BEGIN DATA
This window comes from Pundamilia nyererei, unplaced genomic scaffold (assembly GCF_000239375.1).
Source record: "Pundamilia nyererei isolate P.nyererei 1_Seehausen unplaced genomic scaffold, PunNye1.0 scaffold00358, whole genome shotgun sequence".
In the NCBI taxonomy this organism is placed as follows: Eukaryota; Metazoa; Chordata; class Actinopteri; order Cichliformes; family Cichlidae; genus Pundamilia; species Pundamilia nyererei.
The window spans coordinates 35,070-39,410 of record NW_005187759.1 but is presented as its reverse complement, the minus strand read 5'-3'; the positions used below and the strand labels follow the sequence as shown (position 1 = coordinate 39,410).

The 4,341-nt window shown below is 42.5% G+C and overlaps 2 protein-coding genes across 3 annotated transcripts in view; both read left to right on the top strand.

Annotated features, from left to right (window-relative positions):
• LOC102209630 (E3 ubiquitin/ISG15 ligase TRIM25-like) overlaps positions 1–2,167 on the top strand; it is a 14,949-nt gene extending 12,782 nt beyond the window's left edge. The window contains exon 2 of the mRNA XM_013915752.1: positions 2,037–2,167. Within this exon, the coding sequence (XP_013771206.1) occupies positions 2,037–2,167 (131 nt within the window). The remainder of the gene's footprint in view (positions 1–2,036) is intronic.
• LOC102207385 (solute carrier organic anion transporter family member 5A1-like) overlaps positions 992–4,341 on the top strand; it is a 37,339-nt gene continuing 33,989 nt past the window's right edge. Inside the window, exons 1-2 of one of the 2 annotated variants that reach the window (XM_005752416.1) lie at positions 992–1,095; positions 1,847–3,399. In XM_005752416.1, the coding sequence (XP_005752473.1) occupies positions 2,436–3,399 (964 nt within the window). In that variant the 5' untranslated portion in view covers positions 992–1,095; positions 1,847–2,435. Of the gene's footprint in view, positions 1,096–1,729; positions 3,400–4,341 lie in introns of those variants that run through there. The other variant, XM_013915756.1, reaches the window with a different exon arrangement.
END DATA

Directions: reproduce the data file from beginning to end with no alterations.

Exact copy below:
This window comes from Pundamilia nyererei, unplaced genomic scaffold (assembly GCF_000239375.1).
Source record: "Pundamilia nyererei isolate P.nyererei 1_Seehausen unplaced genomic scaffold, PunNye1.0 scaffold00358, whole genome shotgun sequence".
In the NCBI taxonomy this organism is placed as follows: Eukaryota; Metazoa; Chordata; class Actinopteri; order Cichliformes; family Cichlidae; genus Pundamilia; species Pundamilia nyererei.
The window spans coordinates 35,070-39,410 of record NW_005187759.1 but is presented as its reverse complement, the minus strand read 5'-3'; the positions used below and the strand labels follow the sequence as shown (position 1 = coordinate 39,410).

The 4,341-nt window shown below is 42.5% G+C and overlaps 2 protein-coding genes across 3 annotated transcripts in view; both read left to right on the top strand.

Annotated features, from left to right (window-relative positions):
• LOC102209630 (E3 ubiquitin/ISG15 ligase TRIM25-like) overlaps positions 1–2,167 on the top strand; it is a 14,949-nt gene extending 12,782 nt beyond the window's left edge. The window contains exon 2 of the mRNA XM_013915752.1: positions 2,037–2,167. Within this exon, the coding sequence (XP_013771206.1) occupies positions 2,037–2,167 (131 nt within the window). The remainder of the gene's footprint in view (positions 1–2,036) is intronic.
• LOC102207385 (solute carrier organic anion transporter family member 5A1-like) overlaps positions 992–4,341 on the top strand; it is a 37,339-nt gene continuing 33,989 nt past the window's right edge. Inside the window, exons 1-2 of one of the 2 annotated variants that reach the window (XM_005752416.1) lie at positions 992–1,095; positions 1,847–3,399. In XM_005752416.1, the coding sequence (XP_005752473.1) occupies positions 2,436–3,399 (964 nt within the window). In that variant the 5' untranslated portion in view covers positions 992–1,095; positions 1,847–2,435. Of the gene's footprint in view, positions 1,096–1,729; positions 3,400–4,341 lie in introns of those variants that run through there. The other variant, XM_013915756.1, reaches the window with a different exon arrangement.